Challenging a biased view towards self-employed returnees as neoliberal selves, as the normalized approach of the migration-development nexus tends to depict them, this article builds an alternative conceptual framework to unpack the variegated experiences of migrant returnees' self-employment trajectories in post-socialist Romania. The authors argue that the overemphasis on the benefits of return migration for origin countries through the skewed focus on the migrants' accrual of human and financial capital and their ostensible entrepreneurial orientation has resulted in disregarding more influential biographical and cultural aspects. Life story interviews with middle-aged participants reveal the complex subjectivities that are co-produced by the habitus formed during communism - as children born and raised within working-class families - neoliberalism's rise during the post-socialist transition, and migration, which altered the pursuit of their life goals. The article documents three distinct self-employment pathways among the interviewed return migrants, suggesting that the subjectivities of the self-employed are not uniformly confined to neoliberal self-understandings.
7. Lim, K. Do American mothers use self-employment as a flexible work alternative? / Lim K. // Review of economics of the household. – 2019. – Vol.17. – iss. 3. –P. 805-842.
This paper provides evidence that self-employment is a quantitatively important work alternative that American mothers use to gain workplace flexibility. First, I use panel data from the Survey of Income and Program Participation (SIPP) to show that self-employment rates are higher when women have young children at home in a pattern that has remained largely unchanged over the previous three decades. I estimate that women whose youngest child is two years old have 14% higher predicted self-employment rates due to the birth of that child. Second, I show that self-employed women appear to have more flexibility in their work location, hours, and schedule than wage and salary employed women using data from the American Time Use Survey. I find that mothers with young children use self-employment to spend an additional two hours per day with their children. My results suggest that mothers use self-employment to gain more control over their work environment allowing them to better manage their household responsibilities while working. These findings contribute to the ongoing discussion on the importance of family friendly work policies and the rise of alternative work arrangements.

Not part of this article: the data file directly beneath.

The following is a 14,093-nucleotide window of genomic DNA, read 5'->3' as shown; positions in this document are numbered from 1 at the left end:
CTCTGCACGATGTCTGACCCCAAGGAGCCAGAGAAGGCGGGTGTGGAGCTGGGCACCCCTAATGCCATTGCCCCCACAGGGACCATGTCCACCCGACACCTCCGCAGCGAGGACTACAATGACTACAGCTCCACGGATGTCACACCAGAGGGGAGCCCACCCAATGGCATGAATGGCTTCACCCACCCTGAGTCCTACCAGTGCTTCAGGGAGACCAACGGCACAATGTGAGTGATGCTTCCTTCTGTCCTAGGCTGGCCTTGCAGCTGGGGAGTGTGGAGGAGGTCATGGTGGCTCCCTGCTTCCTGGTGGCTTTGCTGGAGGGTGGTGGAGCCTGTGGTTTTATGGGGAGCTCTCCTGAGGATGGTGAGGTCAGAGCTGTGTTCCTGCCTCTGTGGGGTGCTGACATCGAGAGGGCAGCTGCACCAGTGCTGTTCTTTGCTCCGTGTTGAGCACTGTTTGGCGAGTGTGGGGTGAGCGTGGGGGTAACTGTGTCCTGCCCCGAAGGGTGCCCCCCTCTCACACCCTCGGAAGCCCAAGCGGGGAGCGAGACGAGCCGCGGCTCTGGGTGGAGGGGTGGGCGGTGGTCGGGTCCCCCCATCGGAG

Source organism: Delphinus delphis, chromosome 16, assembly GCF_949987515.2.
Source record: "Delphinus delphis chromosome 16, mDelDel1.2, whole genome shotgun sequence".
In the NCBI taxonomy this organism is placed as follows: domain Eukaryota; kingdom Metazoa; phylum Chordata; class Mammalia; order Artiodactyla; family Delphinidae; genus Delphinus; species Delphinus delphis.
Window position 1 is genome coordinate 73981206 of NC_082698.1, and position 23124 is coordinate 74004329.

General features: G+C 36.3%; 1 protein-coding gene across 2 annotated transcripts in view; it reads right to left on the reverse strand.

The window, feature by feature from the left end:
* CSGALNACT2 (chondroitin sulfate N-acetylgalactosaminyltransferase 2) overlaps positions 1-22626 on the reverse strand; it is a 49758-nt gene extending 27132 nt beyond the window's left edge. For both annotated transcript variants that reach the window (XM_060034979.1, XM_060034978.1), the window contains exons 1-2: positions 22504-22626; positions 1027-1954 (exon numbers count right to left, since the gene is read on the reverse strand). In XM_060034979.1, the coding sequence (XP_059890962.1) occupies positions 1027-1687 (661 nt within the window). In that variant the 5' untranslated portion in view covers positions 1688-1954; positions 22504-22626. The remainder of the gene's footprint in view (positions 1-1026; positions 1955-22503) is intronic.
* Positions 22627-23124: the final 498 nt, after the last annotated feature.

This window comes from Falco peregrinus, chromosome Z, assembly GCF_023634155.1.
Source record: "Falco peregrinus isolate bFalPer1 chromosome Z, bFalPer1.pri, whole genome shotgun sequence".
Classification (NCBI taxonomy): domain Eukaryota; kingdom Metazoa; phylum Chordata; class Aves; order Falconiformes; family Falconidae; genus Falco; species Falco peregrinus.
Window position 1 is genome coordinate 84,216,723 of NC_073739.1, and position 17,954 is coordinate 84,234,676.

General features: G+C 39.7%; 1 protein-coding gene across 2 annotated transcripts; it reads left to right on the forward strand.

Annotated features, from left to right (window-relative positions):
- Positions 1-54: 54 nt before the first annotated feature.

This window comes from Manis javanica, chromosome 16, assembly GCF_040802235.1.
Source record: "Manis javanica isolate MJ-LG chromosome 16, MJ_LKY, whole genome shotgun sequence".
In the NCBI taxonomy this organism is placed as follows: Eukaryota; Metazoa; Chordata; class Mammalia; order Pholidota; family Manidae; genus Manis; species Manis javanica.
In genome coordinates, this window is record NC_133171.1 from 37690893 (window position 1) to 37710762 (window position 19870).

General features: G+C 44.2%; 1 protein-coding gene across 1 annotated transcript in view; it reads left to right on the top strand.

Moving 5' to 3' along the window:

8. Wang, C. Tightened Immigration Policies and the Self-Employment Dynamics of Mexican Immigrants / Wang C. // Journal of policy analysis and management. – 2019. – Vol. 38. – iss. 4. - P 944.
As the U.S. government has intensified its crackdown on illegal immigration in recent years, an important question to ask is how undocumented immigrants react to the stricter enforcement of immigration laws. This paper seeks to answer whether they increasingly choose self‐employment in an effort to avoid apprehension and subsequent deportation. To guard against endogeneity bias that might stem from increased enforcement in reaction to illegal immigration, the empirical analysis makes use of the September 11 terror attacks (9/11), which inadvertently triggered stricter immigration enforcement nationwide, as a natural experiment. Using a difference‐in‐differences approach and data from the Current Population Survey between 1996 and 2006, this paper examines the changes in the self‐employment choices of male and non‐citizen Mexican immigrants (a proxy for undocumented immigrants) compared to less‐educated Whites (the control group). The findings indicate that male and non‐citizen Mexican immigrants are substantially more likely (40 percent) to enter into self‐employment than less‐educated Whites after 9/11. The analysis further suggests that this finding is not driven by the 2001 recession that coincided with the terror attacks. The increased entries are mainly observed in the group that is most likely to be in the United States illegally and in those who face strong economic incentives. In addition, increased entries are not driven by increased unemployment among Mexican immigrants after the 9/11 event, but, rather, they reflect a change in the behavior of the unemployed Mexican immigrants, perhaps due to changes in perceived risks of detection and deportation.